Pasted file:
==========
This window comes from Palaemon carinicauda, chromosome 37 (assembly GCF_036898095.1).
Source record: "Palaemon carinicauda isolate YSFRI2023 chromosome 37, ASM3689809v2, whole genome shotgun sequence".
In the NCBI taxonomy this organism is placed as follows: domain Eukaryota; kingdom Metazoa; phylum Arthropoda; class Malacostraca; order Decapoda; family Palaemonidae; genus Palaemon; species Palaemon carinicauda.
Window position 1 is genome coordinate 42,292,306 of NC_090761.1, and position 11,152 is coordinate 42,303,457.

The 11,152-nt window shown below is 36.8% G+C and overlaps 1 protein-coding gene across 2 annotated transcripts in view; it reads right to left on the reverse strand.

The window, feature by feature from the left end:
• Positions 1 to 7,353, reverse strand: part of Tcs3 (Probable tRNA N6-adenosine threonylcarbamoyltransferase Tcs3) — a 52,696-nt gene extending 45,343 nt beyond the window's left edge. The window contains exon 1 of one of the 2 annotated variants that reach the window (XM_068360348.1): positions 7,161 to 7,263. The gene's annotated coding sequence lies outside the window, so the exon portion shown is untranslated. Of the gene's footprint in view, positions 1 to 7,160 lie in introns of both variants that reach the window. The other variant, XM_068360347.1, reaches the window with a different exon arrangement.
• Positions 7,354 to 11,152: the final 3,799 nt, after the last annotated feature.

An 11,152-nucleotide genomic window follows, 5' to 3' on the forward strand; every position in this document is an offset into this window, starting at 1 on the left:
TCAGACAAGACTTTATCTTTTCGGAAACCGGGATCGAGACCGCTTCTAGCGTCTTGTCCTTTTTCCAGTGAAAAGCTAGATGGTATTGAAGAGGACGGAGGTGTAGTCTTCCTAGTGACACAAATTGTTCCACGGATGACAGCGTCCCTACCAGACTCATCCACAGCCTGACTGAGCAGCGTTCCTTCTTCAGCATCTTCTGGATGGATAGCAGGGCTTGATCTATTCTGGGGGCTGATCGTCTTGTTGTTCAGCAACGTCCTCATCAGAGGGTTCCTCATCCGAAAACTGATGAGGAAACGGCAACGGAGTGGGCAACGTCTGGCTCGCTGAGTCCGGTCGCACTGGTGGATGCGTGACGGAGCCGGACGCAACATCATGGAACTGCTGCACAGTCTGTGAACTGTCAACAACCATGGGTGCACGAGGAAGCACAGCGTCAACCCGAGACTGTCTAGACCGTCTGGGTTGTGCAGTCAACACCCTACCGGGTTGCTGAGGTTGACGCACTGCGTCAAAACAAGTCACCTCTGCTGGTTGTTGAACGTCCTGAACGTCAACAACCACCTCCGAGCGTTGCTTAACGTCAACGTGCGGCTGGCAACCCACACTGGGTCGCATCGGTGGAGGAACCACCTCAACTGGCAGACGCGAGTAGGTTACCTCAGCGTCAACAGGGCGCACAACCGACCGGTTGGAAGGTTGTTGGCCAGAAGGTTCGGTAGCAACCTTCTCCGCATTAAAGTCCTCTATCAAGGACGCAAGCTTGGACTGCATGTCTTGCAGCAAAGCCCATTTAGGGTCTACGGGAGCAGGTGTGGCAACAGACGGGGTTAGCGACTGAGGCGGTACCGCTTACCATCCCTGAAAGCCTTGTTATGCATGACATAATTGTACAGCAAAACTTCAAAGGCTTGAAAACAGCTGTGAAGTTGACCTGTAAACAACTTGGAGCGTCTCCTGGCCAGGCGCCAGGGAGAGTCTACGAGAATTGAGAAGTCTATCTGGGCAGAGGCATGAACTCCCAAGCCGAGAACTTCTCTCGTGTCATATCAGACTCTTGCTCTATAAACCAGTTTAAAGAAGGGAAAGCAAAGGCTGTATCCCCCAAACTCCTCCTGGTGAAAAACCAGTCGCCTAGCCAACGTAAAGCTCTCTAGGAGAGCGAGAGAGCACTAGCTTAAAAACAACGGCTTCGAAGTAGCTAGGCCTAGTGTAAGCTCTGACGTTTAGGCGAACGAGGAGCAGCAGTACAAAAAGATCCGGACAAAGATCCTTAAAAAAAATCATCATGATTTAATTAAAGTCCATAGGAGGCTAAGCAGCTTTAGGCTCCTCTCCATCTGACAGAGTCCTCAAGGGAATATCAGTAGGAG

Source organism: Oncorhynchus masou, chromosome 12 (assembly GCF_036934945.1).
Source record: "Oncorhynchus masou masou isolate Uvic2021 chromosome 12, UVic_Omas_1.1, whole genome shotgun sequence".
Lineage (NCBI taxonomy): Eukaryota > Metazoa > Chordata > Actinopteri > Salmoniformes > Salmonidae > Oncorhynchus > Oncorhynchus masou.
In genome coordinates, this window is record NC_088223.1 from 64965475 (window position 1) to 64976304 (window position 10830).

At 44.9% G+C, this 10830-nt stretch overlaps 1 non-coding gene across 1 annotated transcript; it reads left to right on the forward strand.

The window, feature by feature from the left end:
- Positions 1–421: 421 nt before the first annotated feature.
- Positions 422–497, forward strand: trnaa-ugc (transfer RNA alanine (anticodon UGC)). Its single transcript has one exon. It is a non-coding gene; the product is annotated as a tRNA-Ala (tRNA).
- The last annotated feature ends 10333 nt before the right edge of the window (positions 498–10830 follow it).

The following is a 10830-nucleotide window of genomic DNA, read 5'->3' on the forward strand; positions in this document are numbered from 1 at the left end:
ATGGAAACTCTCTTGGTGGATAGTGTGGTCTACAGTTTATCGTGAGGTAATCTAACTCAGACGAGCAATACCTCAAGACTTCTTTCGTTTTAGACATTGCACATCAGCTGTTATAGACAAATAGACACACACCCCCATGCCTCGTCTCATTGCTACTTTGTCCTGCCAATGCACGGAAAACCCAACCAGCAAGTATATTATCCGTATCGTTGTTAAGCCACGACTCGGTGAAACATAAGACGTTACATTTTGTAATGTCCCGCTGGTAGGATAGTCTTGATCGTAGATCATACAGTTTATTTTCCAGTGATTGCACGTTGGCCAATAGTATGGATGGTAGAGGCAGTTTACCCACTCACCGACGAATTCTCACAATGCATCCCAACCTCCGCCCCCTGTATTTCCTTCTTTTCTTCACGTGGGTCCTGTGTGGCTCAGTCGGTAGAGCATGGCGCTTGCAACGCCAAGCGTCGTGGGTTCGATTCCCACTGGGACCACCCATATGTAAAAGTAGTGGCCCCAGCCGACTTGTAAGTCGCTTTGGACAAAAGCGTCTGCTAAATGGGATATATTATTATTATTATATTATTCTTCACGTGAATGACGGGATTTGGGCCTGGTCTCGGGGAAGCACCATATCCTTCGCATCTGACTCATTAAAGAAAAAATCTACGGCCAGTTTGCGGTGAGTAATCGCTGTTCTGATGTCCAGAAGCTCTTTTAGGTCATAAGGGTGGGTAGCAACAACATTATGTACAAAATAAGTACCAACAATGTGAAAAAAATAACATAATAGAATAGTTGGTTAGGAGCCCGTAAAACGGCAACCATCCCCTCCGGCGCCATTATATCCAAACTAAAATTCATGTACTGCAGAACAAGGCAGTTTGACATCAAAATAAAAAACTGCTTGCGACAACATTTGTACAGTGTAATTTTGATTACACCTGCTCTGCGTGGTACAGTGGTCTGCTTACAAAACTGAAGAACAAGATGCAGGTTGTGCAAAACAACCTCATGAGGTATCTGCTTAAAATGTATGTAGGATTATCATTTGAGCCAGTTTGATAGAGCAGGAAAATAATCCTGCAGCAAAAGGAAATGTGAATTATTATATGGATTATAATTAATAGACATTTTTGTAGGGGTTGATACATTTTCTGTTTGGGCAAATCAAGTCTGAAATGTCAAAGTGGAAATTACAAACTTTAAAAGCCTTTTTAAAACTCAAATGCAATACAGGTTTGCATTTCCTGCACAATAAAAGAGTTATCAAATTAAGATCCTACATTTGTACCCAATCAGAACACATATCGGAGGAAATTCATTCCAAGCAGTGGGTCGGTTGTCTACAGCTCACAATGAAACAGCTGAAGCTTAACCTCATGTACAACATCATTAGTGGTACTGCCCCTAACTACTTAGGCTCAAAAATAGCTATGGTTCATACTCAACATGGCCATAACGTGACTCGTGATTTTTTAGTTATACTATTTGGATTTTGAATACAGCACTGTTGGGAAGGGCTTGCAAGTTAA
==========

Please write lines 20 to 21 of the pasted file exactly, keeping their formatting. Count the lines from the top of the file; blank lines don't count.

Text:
The following is a 10830-nucleotide window of genomic DNA, read 5'->3' on the forward strand; positions in this document are numbered from 1 at the left end:
ATGGAAACTCTCTTGGTGGATAGTGTGGTCTACAGTTTATCGTGAGGTAATCTAACTCAGACGAGCAATACCTCAAGACTTCTTTCGTTTTAGACATTGCACATCAGCTGTTATAGACAAATAGACACACACCCCCATGCCTCGTCTCATTGCTACTTTGTCCTGCCAATGCACGGAAAACCCAACCAGCAAGTATATTATCCGTATCGTTGTTAAGCCACGACTCGGTGAAACATAAGACGTTACATTTTGTAATGTCCCGCTGGTAGGATAGTCTTGATCGTAGATCATACAGTTTATTTTCCAGTGATTGCACGTTGGCCAATAGTATGGATGGTAGAGGCAGTTTACCCACTCACCGACGAATTCTCACAATGCATCCCAACCTCCGCCCCCTGTATTTCCTTCTTTTCTTCACGTGGGTCCTGTGTGGCTCAGTCGGTAGAGCATGGCGCTTGCAACGCCAAGCGTCGTGGGTTCGATTCCCACTGGGACCACCCATATGTAAAAGTAGTGGCCCCAGCCGACTTGTAAGTCGCTTTGGACAAAAGCGTCTGCTAAATGGGATATATTATTATTATTATATTATTCTTCACGTGAATGACGGGATTTGGGCCTGGTCTCGGGGAAGCACCATATCCTTCGCATCTGACTCATTAAAGAAAAAATCTACGGCCAGTTTGCGGTGAGTAATCGCTGTTCTGATGTCCAGAAGCTCTTTTAGGTCATAAGGGTGGGTAGCAACAACATTATGTACAAAATAAGTACCAACAATGTGAAAAAAATAACATAATAGAATAGTTGGTTAGGAGCCCGTAAAACGGCAACCATCCCCTCCGGCGCCATTATATCCAAACTAAAATTCATGTACTGCAGAACAAGGCAGTTTGACATCAAAATAAAAAACTGCTTGCGACAACATTTGTACAGTGTAATTTTGATTACACCTGCTCTGCGTGGTACAGTGGTCTGCTTACAAAACTGAAGAACAAGATGCAGGTTGTGCAAAACAACCTCATGAGGTATCTGCTTAAAATGTATGTAGGATTATCATTTGAGCCAGTTTGATAGAGCAGGAAAATAATCCTGCAGCAAAAGGAAATGTGAATTATTATATGGATTATAATTAATAGACATTTTTGTAGGGGTTGATACATTTTCTGTTTGGGCAAATCAAGTCTGAAATGTCAAAGTGGAAATTACAAACTTTAAAAGCCTTTTTAAAACTCAAATGCAATACAGGTTTGCATTTCCTGCACAATAAAAGAGTTATCAAATTAAGATCCTACATTTGTACCCAATCAGAACACATATCGGAGGAAATTCATTCCAAGCAGTGGGTCGGTTGTCTACAGCTCACAATGAAACAGCTGAAGCTTAACCTCATGTACAACATCATTAGTGGTACTGCCCCTAACTACTTAGGCTCAAAAATAGCTATGGTTCATACTCAACATGGCCATAACGTGACTCGTGATTTTTTAGTTATACTATTTGGATTTTGAATACAGCACTGTTGGGAAGGGCTTGCAAGTTAA